Cassebaum et al. described a case of GR after only two mouth-tomouth ventilations. Pressures higher than 2.5 cm H2O may easily enter the stomach as a result of mouth- to-mouth or difficult BM ventilation [3,9]. In this context, gastric distension is a common phenomenon and severe dilation may occur with incorrect airway positioning or with high pressure BMV ventilation [6,10,11]. The glottis has a higher resistance to airflow than the esophagus, secondary to mechanical pressure from airway distortion or aspirated gastric contents. Hypoxia might further increase pulmonary airway resistance and decrease compliance, increasing the likelihood of gastric insufflations [12]. Reflex activity of the glottis is high, compared with the cricopharyngeus muscle, and the air will simply pass through the cricopharyngeal sphincter and dilate the stomach [13]. Gastric distension is likely when there is a differential degree of relaxation between the glottis and the cricopharyngeal sphincter [2,3]. Gastric dilatation alters the gastro-esophageal angle and prevents the exit of gas into the esophagus [4,14]. Pressures from 120 to 150 mmHg are required to perforate the normal gastric wall [2]. Local ischemia, congenital weakness or muscle defects, intake of sodium bicarbonate and opioid overdose can further predispose to gastric perforation [2-4]. The lesser curvature of the stomach is the usual site of perforation due to lesser mucosal folds and low elasticity, as described in this case [2,11,15,16]. An additional complication of GR is pneumoperitoneum. Elevated intra-abdominal pressures may obstruct the venous collecting system, compressing the vena cava and reducing venous return, which leads to lower stroke volume and cardiac output. High intra-abdominal pressures can be transmitted to the thorax, reducing diaphragmatic compliance and ventilation. With higher inspiratory pressures required, venous return may further decline and worsen ventilation-perfusion mismatch [6,10]. Mortality may reach 80% [17]. In our case, there was hemodynamic instability with increasing intra-abdominal pressure, marked hypotension and elevated peak inspiratory pressures; those are characteristic of tension pneumoperitoneum, and resolved after surgical decompression. Emergent laparotomy is the first line treatment of pneumoperitoneum, severely compromising ventilation and hemodynamic stability. Nasogastric tube will have little decompressive effect and may yield only scant blood [6,10,11,18]. The presence of free air on the chest or abdominal X-ray may confirm the diagnosis and abdominal computed tomography is usually not needed [6]. Needle decompression (insertion of a 14-gauge catheter at the right costal margin in the anterior axillary line) should be considered to relieve tension pneumoperitoneum [11,18,19] especially if no surgical team is ready to intervene [6].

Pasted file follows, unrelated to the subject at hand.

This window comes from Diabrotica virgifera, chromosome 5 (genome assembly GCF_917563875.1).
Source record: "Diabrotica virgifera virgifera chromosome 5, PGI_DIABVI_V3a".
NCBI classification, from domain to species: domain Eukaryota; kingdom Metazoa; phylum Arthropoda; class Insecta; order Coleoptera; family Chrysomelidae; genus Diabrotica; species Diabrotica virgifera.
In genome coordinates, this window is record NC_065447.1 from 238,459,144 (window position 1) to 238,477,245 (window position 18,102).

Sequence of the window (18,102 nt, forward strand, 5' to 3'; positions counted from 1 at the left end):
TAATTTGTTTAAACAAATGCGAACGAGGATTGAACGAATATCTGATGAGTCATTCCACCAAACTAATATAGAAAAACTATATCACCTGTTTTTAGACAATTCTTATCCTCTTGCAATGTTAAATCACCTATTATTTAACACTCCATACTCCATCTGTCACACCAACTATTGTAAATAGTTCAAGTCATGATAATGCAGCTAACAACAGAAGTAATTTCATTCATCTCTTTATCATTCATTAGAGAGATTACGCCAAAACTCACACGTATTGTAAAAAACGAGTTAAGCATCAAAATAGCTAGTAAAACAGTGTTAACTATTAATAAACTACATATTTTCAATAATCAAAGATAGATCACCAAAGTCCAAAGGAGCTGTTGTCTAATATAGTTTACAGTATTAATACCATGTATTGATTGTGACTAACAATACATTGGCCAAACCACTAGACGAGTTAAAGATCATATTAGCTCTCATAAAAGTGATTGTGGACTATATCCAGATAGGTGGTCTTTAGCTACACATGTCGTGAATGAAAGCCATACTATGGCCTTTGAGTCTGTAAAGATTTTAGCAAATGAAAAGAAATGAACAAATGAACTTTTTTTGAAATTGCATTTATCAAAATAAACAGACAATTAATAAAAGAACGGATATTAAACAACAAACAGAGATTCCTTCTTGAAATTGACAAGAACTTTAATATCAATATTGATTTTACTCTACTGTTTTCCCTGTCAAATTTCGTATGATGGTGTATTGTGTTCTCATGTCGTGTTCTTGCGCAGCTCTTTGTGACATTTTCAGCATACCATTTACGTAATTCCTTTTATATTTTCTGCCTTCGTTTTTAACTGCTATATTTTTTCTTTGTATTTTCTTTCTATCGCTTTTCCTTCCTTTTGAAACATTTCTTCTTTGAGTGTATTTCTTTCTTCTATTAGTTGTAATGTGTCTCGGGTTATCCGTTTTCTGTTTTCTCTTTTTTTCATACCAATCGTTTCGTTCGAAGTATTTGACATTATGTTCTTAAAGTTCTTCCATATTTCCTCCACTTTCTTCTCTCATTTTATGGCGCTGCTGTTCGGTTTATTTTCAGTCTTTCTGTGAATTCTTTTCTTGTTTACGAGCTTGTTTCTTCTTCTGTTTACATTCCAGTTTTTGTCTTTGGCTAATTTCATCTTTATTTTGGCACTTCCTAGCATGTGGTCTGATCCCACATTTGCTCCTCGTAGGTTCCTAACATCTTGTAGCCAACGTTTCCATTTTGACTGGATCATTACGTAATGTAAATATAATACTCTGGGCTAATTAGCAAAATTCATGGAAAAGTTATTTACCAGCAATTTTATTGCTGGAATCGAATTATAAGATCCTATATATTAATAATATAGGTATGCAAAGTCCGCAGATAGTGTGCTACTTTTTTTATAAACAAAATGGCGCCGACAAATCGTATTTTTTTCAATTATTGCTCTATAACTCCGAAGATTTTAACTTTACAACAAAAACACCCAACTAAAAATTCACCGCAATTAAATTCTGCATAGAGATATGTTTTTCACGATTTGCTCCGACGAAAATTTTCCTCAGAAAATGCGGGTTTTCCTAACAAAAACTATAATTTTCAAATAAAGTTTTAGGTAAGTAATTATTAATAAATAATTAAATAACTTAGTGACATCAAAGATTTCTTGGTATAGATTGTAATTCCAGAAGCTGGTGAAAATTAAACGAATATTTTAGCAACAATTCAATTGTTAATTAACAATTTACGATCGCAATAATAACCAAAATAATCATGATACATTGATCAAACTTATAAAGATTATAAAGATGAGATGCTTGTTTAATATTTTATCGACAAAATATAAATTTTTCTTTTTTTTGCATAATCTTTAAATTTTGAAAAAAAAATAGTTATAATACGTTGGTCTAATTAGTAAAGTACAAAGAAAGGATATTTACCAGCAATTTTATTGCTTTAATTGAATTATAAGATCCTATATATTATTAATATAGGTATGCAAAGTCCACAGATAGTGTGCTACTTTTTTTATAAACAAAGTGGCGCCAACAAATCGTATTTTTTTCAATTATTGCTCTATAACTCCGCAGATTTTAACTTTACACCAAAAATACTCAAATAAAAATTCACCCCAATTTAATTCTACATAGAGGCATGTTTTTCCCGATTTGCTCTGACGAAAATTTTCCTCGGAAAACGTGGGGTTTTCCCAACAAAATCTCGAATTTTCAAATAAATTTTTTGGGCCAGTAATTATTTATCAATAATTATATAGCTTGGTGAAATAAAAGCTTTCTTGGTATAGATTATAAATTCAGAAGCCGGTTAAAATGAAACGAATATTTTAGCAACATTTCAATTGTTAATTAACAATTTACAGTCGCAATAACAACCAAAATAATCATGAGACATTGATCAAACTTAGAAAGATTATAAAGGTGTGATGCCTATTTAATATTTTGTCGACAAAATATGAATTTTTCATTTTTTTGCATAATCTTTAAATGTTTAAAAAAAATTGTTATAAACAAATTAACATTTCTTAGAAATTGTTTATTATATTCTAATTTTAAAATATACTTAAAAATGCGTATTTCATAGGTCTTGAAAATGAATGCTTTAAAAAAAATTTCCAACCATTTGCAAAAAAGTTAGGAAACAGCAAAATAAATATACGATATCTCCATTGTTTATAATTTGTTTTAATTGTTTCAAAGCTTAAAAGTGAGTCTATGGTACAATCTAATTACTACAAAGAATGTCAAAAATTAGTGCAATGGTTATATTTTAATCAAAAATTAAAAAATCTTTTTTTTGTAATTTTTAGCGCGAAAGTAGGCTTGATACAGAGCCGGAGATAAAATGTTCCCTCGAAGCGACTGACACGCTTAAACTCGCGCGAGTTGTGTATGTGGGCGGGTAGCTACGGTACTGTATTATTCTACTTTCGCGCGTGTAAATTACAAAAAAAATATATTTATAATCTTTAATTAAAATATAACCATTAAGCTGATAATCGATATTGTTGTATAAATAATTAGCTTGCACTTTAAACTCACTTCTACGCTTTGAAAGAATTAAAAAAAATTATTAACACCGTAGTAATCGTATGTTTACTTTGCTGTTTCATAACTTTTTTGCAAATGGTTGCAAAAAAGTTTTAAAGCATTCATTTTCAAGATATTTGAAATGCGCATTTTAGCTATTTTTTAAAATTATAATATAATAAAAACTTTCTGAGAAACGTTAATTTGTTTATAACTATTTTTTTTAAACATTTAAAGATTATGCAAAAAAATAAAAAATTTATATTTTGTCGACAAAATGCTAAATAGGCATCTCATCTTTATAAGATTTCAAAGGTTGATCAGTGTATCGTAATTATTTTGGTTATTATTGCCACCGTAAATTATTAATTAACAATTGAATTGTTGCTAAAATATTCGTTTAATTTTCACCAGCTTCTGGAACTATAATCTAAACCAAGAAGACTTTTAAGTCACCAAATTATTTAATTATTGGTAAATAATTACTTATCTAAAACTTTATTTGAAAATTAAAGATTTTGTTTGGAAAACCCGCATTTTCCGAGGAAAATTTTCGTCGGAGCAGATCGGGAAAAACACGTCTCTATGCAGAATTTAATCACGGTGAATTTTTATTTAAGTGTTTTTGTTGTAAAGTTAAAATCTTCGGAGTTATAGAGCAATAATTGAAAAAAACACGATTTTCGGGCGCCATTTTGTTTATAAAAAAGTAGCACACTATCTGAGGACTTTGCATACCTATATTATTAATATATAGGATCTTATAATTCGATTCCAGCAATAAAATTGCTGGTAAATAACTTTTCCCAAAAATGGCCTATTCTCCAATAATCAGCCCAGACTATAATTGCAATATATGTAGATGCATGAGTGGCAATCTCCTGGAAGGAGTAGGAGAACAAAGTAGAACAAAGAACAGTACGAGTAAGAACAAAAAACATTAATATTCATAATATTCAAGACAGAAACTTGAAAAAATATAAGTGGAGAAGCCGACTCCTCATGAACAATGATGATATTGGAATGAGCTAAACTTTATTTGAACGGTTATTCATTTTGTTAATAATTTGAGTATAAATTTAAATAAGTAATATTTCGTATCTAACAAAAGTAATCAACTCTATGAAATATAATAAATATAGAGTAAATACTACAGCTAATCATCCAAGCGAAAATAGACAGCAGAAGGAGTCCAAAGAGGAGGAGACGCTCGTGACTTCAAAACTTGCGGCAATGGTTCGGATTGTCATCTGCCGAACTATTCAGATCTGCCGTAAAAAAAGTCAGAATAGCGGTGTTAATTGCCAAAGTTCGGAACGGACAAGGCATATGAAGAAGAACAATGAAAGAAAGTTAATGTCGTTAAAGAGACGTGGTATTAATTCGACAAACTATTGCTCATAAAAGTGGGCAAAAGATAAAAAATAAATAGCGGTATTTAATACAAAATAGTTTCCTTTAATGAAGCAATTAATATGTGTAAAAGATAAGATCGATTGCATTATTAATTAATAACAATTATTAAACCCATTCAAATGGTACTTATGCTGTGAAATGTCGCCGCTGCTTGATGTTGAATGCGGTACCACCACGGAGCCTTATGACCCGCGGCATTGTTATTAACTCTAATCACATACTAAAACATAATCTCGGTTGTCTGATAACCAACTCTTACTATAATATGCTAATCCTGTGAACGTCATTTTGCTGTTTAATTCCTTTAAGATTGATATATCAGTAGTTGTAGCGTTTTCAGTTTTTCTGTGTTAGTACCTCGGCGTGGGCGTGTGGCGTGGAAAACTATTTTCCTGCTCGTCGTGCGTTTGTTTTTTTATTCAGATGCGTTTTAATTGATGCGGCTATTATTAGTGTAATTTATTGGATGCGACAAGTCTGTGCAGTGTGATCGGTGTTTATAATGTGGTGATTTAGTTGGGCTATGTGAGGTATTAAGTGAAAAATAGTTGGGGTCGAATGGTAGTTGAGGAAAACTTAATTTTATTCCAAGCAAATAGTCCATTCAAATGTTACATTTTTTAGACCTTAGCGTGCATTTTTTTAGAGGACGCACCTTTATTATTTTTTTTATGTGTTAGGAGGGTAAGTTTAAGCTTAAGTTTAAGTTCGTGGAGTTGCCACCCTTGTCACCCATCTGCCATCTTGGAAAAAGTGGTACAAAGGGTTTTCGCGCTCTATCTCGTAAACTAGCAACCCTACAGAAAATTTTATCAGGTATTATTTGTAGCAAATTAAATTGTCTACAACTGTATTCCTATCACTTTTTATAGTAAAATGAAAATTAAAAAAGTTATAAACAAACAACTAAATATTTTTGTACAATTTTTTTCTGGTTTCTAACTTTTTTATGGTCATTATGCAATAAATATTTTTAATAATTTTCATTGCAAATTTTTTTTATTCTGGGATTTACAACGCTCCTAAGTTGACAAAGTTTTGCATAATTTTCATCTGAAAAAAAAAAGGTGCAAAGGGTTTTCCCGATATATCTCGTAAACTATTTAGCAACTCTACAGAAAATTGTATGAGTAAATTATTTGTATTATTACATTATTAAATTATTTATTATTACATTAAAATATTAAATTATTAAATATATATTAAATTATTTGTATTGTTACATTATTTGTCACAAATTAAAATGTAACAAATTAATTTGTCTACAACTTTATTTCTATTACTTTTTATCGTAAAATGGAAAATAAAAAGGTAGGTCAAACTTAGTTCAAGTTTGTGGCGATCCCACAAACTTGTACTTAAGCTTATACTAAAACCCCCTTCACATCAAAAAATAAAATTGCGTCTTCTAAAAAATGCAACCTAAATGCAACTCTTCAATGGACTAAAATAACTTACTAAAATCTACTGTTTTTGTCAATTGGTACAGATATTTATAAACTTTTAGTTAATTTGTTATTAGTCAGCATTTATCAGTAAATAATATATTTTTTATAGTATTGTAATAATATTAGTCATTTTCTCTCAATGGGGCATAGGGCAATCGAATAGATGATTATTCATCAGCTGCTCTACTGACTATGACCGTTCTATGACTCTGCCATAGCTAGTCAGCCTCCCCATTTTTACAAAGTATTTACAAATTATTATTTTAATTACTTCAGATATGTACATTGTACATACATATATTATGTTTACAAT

Although unlikely, previous GR cannot be completely excluded; stress ulcer prophylaxis was instituted since admission but potent analgesics could have mitigated the symptoms.In our case, we believe forceful mask bagging led to stomach inflation, increasing gastric pressure and culminating in GR. Burned patient higher incidence of Curling's ulcers may be an additional risk factor.

Correct jaw positioning during mouth-to-mouth and mask ventilation may prevent esophageal and gastric inflation. Sellick ´s cricoid pressure maneuver could also reduce the risk of gastric inflation associated with BMV.

Disclosures and Competing Interests

The authors have no commercial associations that might be a conflict of interest in relation to this article.

Conflicts of Interest

No conflicts of interest declared.